Tradition has it that the rum is tasted neat, but there are those who love to drink it with ice, or use it to prepare fantastic cocktails. Whatever the choice, what does not vary, is that rum has now conquered the whole world. Starting from an unspecified "Indo-Chinese" area, where it is said that a first fermented drink similar to rum was produced, today we know that this "nectar" comes from the Caribbean. In a document dated 1651, a citation appears for the first time referring to an alcoholic drink called “the devil killer”, a terrible and infernal distillate. Jamaicans immediately glimpsed the potential of this powerful alcohol and perfected its distillation to the point of producing drinks that still boast many awards today.
The production of Jamaican rum it is only a few years later than the one that first developed in Barbados and then the history of Jamaican rum it is one of the oldest and most fascinating. From the birth of the first distilleries, (the foundation date of the Appleton distillery dates back to 1749) the history of Jamaican rum tells of a distillate that was originally drunk by the slaves who worked the plantations, up to our days and growing success international distillate. One of the best rums is in fact Jamaican rum, which according to many people holds the record for the best rum in the world!
The taste of Jamaica rum is given by sugar cane, which in Jamaica meets a favorable climate and gives the product a completely unique taste. In addition to the raw material, there are other unique characteristics of Jamaican rum, which must be sought in the traditional processing techniques that have been handed down within the companies, often headed for centuries by the same families who founded them. Jamaican rum is still a witness, in its best expressions, of how the first rums of the English school were made and in many ways it can be said that Jamaican rum is among the most faithful to the concept of rum of the origins. The growing worldwide interest in artisanal products adhering to ancient production techniques has recently brought Jamaican rum to the fore, decreeing its success even outside the world of mixology, which at the beginning of the 900th century already used Jamaican rum for cocktails such as zombie. To date, Jamaican rum is exported to 70 different countries around the world.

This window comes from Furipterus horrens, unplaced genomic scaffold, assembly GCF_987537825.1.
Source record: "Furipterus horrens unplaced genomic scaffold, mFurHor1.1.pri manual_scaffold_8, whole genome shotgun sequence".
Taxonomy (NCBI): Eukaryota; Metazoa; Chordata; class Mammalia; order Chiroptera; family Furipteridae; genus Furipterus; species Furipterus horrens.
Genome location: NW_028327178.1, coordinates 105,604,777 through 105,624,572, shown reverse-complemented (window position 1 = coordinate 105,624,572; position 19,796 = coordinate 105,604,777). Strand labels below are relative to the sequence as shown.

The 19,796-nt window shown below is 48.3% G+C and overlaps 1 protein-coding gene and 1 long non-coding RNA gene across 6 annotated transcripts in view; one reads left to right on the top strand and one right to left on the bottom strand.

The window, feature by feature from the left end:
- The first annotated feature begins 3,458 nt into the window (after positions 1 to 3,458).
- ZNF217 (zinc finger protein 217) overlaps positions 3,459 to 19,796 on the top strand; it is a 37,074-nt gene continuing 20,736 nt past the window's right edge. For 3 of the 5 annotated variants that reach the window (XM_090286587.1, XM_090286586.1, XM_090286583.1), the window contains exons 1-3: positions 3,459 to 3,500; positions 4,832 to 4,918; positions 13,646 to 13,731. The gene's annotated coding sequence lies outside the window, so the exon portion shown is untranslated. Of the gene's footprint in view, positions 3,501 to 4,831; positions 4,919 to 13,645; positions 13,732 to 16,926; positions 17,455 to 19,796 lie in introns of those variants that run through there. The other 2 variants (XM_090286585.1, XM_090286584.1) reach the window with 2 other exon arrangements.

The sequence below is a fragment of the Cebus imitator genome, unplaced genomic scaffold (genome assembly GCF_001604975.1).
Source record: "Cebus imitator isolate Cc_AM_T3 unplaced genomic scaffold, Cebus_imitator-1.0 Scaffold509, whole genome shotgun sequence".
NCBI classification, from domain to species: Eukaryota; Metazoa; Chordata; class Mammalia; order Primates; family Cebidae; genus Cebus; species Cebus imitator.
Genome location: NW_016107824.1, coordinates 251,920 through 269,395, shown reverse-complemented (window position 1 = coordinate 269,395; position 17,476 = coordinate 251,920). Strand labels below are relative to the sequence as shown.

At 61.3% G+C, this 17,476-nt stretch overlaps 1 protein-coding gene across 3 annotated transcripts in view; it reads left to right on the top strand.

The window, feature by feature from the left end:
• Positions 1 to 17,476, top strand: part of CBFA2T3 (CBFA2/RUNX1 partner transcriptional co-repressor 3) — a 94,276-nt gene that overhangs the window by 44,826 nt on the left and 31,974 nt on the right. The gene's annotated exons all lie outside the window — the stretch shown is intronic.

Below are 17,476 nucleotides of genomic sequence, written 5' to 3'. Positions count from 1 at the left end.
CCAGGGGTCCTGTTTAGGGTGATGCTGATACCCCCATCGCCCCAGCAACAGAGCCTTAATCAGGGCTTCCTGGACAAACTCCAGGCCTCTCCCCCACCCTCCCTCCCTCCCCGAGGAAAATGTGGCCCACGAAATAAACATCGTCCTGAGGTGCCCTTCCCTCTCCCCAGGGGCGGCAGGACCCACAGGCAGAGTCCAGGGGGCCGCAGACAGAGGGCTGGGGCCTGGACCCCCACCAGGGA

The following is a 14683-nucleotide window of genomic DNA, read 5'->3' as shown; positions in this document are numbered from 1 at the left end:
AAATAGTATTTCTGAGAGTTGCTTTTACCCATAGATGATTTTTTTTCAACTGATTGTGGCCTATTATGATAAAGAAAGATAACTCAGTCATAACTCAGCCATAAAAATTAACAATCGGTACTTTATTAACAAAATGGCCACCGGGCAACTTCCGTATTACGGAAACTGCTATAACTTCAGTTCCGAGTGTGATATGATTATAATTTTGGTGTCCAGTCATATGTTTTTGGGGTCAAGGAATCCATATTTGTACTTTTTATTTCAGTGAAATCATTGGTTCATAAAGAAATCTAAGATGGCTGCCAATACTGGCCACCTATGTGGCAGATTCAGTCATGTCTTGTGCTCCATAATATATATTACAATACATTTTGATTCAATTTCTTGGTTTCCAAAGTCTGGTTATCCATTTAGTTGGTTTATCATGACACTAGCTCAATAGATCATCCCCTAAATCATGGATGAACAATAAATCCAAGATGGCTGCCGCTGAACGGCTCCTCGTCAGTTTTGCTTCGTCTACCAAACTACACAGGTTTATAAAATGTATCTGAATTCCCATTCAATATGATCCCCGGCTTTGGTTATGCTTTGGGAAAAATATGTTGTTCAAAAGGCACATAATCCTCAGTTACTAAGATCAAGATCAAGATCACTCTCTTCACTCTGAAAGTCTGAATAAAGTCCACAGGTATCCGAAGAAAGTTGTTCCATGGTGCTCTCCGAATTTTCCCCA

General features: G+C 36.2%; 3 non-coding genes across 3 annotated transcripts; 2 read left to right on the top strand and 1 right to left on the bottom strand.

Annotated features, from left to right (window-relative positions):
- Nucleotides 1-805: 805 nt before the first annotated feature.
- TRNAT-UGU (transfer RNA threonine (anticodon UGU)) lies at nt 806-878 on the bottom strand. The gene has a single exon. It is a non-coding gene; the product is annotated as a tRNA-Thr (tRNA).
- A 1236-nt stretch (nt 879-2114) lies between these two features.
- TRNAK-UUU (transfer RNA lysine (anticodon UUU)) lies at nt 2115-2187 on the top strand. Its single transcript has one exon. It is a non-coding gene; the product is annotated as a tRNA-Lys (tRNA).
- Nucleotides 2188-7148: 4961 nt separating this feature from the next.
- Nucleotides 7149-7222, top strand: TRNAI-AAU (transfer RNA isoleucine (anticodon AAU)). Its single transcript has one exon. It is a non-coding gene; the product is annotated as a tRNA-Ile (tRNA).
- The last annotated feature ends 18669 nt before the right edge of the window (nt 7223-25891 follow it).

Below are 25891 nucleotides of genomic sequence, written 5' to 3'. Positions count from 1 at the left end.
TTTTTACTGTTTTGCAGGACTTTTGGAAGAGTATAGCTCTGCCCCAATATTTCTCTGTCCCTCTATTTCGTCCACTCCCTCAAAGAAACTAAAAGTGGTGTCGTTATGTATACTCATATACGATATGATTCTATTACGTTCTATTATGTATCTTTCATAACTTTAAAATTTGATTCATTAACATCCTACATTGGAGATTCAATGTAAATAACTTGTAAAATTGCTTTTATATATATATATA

Jamaican rum is now known around the world for historic rum brands such as Rum Hampden and Rum Appleton, founded even more than 250 years ago. In those years, we are talking about the mid-700s, there were hundreds of Jamaican rum distilleries associated with the cane plantations that produced and exported sugar all over the world. Jamaican rum, on the other hand, produced from molasses that is from a residue from the processing of sugar cane, was consumed only locally or by the sailors of the Royal Navy for the daily ration (the Tot) which was distributed by the British navy.